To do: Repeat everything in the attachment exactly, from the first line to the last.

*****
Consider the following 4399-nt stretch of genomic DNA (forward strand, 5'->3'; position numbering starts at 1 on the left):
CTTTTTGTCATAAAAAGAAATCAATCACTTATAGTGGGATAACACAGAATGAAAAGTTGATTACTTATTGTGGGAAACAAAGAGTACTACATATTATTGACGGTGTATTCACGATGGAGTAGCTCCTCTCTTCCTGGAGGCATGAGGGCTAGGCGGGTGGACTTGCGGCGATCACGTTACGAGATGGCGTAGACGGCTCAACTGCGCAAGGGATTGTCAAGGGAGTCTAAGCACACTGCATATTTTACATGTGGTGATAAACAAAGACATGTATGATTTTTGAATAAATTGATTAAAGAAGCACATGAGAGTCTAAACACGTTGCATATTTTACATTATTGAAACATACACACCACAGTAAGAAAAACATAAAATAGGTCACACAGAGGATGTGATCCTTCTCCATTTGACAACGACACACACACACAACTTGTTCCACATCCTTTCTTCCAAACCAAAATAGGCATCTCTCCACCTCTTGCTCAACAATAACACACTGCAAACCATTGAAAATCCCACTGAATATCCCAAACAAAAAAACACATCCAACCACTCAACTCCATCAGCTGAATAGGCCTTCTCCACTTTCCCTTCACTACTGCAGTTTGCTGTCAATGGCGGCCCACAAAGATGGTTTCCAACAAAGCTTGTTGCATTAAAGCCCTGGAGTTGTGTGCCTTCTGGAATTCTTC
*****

Consider the following 4399-nt stretch of genomic DNA (forward strand, 5'->3'; position numbering starts at 1 on the left):
CTTTTTGTCATAAAAAGAAATCAATCACTTATAGTGGGATAACACAGAATGAAAAGTTGATTACTTATTGTGGGAAACAAAGAGTACTACATATTATTGACGGTGTATTCACGATGGAGTAGCTCCTCTCTTCCTGGAGGCATGAGGGCTAGGCGGGTGGACTTGCGGCGATCACGTTACGAGATGGCGTAGACGGCTCAACTGCGCAAGGGATTGTCAAGGGAGTCTAAGCACACTGCATATTTTACATGTGGTGATAAACAAAGACATGTATGATTTTTGAATAAATTGATTAAAGAAGCACATGAGAGTCTAAACACGTTGCATATTTTACATTATTGAAACATACACACCACAGTAAGAAAAACATAAAATAGGTCACACAGAGGATGTGATCCTTCTCCATTTGACAACGACACACACACACAACTTGTTCCACATCCTTTCTTCCAAACCAAAATAGGCATCTCTCCACCTCTTGCTCAACAATAACACACTGCAAACCATTGAAAATCCCACTGAATATCCCAAACAAAAAAACACATCCAACCACTCAACTCCATCAGCTGAATAGGCCTTCTCCACTTTCCCTTCACTACTGCAGTTTGCTGTCAATGGCGGCCCACAAAGATGGTTTCCAACAAAGCTTGTTGCATTAAAGCCCTGGAGTTGTGTGCCTTCTGGAATTCTTC